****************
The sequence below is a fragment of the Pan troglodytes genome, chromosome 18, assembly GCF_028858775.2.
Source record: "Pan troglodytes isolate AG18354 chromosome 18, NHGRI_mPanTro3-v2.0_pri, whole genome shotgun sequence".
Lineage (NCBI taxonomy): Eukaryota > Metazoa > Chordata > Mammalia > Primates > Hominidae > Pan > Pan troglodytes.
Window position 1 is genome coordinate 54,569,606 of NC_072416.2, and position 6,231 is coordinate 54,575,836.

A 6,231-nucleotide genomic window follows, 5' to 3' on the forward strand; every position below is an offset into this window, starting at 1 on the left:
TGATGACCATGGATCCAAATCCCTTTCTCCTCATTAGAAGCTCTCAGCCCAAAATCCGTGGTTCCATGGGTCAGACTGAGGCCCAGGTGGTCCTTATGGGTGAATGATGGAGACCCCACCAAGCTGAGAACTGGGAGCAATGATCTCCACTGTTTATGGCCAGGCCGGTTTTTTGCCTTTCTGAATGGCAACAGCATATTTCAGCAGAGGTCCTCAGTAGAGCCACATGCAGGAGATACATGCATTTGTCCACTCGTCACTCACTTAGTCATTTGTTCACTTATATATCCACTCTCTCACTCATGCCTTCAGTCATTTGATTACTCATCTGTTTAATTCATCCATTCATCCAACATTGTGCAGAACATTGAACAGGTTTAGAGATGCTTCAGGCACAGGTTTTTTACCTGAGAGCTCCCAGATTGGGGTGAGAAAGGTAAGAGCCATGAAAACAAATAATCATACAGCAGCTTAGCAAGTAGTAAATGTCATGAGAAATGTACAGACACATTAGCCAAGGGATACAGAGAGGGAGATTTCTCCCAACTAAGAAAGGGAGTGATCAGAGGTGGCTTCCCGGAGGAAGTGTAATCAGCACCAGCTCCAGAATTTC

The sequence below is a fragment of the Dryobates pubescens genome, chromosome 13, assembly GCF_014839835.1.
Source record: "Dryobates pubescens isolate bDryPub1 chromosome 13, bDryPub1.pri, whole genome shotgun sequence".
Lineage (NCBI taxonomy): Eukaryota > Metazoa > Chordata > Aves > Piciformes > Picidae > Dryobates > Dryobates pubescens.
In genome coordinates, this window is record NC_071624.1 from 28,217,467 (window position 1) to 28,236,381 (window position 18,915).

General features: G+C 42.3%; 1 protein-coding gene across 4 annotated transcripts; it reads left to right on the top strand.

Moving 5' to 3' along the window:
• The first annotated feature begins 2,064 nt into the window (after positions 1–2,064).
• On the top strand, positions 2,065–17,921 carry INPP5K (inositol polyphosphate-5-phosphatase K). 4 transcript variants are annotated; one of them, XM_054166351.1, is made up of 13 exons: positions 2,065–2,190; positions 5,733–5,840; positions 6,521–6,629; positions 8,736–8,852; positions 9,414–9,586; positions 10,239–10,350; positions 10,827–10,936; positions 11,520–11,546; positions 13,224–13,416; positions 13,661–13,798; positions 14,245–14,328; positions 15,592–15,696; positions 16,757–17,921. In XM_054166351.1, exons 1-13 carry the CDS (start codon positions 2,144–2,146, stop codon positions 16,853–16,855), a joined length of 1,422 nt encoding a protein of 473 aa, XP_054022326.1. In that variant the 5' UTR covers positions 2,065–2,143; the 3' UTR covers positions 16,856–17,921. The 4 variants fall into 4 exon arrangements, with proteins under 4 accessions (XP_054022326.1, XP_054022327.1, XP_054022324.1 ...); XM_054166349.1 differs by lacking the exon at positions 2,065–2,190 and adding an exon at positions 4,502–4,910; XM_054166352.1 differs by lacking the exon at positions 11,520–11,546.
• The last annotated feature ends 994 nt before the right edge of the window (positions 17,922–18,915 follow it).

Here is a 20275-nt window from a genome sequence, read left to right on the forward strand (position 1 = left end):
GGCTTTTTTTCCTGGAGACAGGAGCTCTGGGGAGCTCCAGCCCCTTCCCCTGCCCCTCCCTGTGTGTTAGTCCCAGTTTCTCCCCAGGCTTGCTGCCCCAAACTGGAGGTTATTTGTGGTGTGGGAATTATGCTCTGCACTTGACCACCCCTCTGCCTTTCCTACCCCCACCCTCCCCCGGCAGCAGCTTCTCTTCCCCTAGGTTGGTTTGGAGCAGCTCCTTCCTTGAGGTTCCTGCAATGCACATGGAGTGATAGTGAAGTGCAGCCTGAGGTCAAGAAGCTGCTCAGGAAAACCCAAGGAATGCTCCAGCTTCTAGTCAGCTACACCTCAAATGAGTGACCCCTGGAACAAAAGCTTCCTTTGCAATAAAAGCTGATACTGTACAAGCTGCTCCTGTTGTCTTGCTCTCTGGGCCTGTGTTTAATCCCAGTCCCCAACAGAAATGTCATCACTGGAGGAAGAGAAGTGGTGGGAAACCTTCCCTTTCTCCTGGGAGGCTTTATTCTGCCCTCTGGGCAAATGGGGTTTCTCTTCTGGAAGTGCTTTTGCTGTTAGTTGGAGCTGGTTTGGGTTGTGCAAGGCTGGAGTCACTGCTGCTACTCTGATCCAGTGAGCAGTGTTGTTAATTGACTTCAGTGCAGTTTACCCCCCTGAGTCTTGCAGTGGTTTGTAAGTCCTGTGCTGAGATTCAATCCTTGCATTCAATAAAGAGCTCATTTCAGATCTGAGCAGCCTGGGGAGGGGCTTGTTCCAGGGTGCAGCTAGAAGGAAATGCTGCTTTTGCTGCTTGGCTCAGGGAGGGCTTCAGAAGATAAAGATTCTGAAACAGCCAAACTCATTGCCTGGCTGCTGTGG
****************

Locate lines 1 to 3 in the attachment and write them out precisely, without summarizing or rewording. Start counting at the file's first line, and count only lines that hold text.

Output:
The sequence below is a fragment of the Pan troglodytes genome, chromosome 18, assembly GCF_028858775.2.
Source record: "Pan troglodytes isolate AG18354 chromosome 18, NHGRI_mPanTro3-v2.0_pri, whole genome shotgun sequence".
Lineage (NCBI taxonomy): Eukaryota > Metazoa > Chordata > Mammalia > Primates > Hominidae > Pan > Pan troglodytes.